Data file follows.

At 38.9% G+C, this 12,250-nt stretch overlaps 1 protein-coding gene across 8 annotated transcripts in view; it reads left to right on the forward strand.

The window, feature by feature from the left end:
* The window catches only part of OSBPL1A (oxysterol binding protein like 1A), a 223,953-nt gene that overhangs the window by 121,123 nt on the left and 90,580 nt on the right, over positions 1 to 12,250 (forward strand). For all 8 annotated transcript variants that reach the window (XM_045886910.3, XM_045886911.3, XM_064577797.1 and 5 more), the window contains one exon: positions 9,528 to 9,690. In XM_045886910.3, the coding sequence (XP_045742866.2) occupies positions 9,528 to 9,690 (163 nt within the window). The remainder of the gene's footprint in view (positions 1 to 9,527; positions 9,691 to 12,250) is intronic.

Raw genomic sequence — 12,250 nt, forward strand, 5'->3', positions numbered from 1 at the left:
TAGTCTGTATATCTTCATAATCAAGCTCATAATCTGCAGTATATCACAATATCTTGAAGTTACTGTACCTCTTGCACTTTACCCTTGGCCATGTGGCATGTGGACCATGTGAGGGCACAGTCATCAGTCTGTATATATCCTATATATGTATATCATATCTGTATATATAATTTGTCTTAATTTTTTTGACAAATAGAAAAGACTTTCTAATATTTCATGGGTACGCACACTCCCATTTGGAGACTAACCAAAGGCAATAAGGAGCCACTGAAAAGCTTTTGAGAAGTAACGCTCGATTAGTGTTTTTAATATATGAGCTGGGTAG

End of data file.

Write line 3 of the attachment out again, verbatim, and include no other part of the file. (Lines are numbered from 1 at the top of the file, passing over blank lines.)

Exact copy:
* The window catches only part of OSBPL1A (oxysterol binding protein like 1A), a 223,953-nt gene that overhangs the window by 121,123 nt on the left and 90,580 nt on the right, over positions 1 to 12,250 (forward strand). For all 8 annotated transcript variants that reach the window (XM_045886910.3, XM_045886911.3, XM_064577797.1 and 5 more), the window contains one exon: positions 9,528 to 9,690. In XM_045886910.3, the coding sequence (XP_045742866.2) occupies positions 9,528 to 9,690 (163 nt within the window). The remainder of the gene's footprint in view (positions 1 to 9,527; positions 9,691 to 12,250) is intronic.